All 1,600 inhabitants of hurricane-ravaged Barbuda have been moved to the larger and less severely affected island of Antigua. With no water or power available, 95% houses uninhabitable and food running out, the government had no alternative but to clear the island completely. All available boats and aircraft were used to get people off the wrecked island before the arrival of a second hurricane, José, which is expected to pass over the same area.
Antigua and Barbuda prime minister Gaston Browne said that the whole island will have to be rebuilt and is appealing for help from friendly countries. “We’ve done as much as we possibly can as a small country with very limited resources,” said Ronald Sanders, A&B’s ambassador to the USA. While other Caribbean countries have done what they can, said Sanders, “The large international countries have not done anything.”
Hurricane Irma has also caused extensive damage in the British Virgin Islands, where a state of emergency has been declared, and in Turks and Caicos Islands. Many houses have been flattened in BVI and efforts are being made to find accommodation for people made homeless. Fortunately, the hurricane changed track slightly and the low-lying islands of the Bahamas archipelago were spared the feared storm surges. The huge storm – said to be the size of Florida – is now heading for Miami, where 5.6 million people have been told to get out immediately.
The UK government has stepped up its £32 million aid and reconstruction effort, but has come under fire for its slow response. Unlike France, the Netherlands and the USA, Britain has no permanent base in the Caribbean and everything has to be shipped or flown thousands of miles.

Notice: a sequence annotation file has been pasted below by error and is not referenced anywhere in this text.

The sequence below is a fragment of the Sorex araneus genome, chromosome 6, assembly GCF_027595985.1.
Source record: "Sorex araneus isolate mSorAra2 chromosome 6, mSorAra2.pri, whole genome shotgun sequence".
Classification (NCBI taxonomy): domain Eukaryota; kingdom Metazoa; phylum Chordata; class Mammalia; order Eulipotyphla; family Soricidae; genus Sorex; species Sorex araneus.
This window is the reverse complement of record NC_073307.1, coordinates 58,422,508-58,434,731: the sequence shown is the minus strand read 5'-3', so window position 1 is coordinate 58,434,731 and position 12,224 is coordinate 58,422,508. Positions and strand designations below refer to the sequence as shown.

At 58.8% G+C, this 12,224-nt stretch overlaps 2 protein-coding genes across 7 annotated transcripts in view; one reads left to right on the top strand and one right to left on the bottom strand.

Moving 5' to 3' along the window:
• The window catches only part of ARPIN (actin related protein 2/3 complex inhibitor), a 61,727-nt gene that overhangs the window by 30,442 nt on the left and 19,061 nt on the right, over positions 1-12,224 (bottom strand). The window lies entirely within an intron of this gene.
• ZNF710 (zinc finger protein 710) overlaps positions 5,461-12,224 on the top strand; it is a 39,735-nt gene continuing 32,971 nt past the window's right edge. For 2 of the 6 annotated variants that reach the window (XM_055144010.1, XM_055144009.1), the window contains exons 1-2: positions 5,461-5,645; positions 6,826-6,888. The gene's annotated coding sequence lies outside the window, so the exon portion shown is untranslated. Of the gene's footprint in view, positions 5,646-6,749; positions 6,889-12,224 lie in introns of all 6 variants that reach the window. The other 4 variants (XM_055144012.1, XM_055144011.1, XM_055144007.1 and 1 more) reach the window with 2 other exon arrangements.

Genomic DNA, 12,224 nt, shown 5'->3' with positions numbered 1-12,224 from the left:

On Friday, an aircraft left RAF Brize Norton with 30 Marines and supplies for Anguilla, where the landscape is said to look a First World War battlefield. Ninety per cent of government and commercial buildings have been damaged and water and power supplies disrupted.
The main aid effort will be delivered by ship. The Royal Navy’s logistics vessel RFA Mounts Bay – the only British aid ship in the Caribbean – has docked at Anguilla, bringing a specialist disaster relief team and heavy lifting equipment, plus shelters for those who have lost their homes. Engineers are repairing a leak at the island’s main fuel depot and will restore power to the hospital.
Dutch ships have delivered supplies to Sint Maarten, where widespread looting has been reported. Dutch Prime Minister Mark Rutte said that the territory lacks power, gas and running water. “Houses are underwater, cars float through the streets. Residents are in the dark, in ruined houses,” he said.
The USA is using warships (including an aircraft carrier), helicopters, cargo aircraft and 1,000 marines to deliver relief materials to Puerto Rico and the US Virgin Islands, where the roof of Government House was torn off, and power lines and phone masts blown down.
Many charities are raising funds and ready to deliver help to the affected communities, including Global Giving, Hope for Haiti, Oxfam, Red Cross, Save the Children and UNICEF.
The unfolding disaster has touched many people around the world. British businessman Steve Morgan has given almost £760,000 to the Barbuda Relief Fund. Scotiabank has donated US$500,000, half of which will go to the Canadian Red Cross.
Caribbean countries have been quick to show solidarity with their neighbours. CARICOM chairman, Dr the Rt Hon Keith Mitchell, Prime Minister of Grenada, said: “I extend condolences to the family of the deceased and to the governments and peoples of the countries. It is almost impossible to assess the human cost of disasters such as these.” CARICOM’s disaster agency CDEMA is co-ordinating relief efforts in the region.
While many larger countries merely issued statements of support, Venezuela sent an aircraft to Antigua with 20 firefighters, 34 civil defence personnel and 10 tons of supplies and medicines for the displaced residents of Barbuda.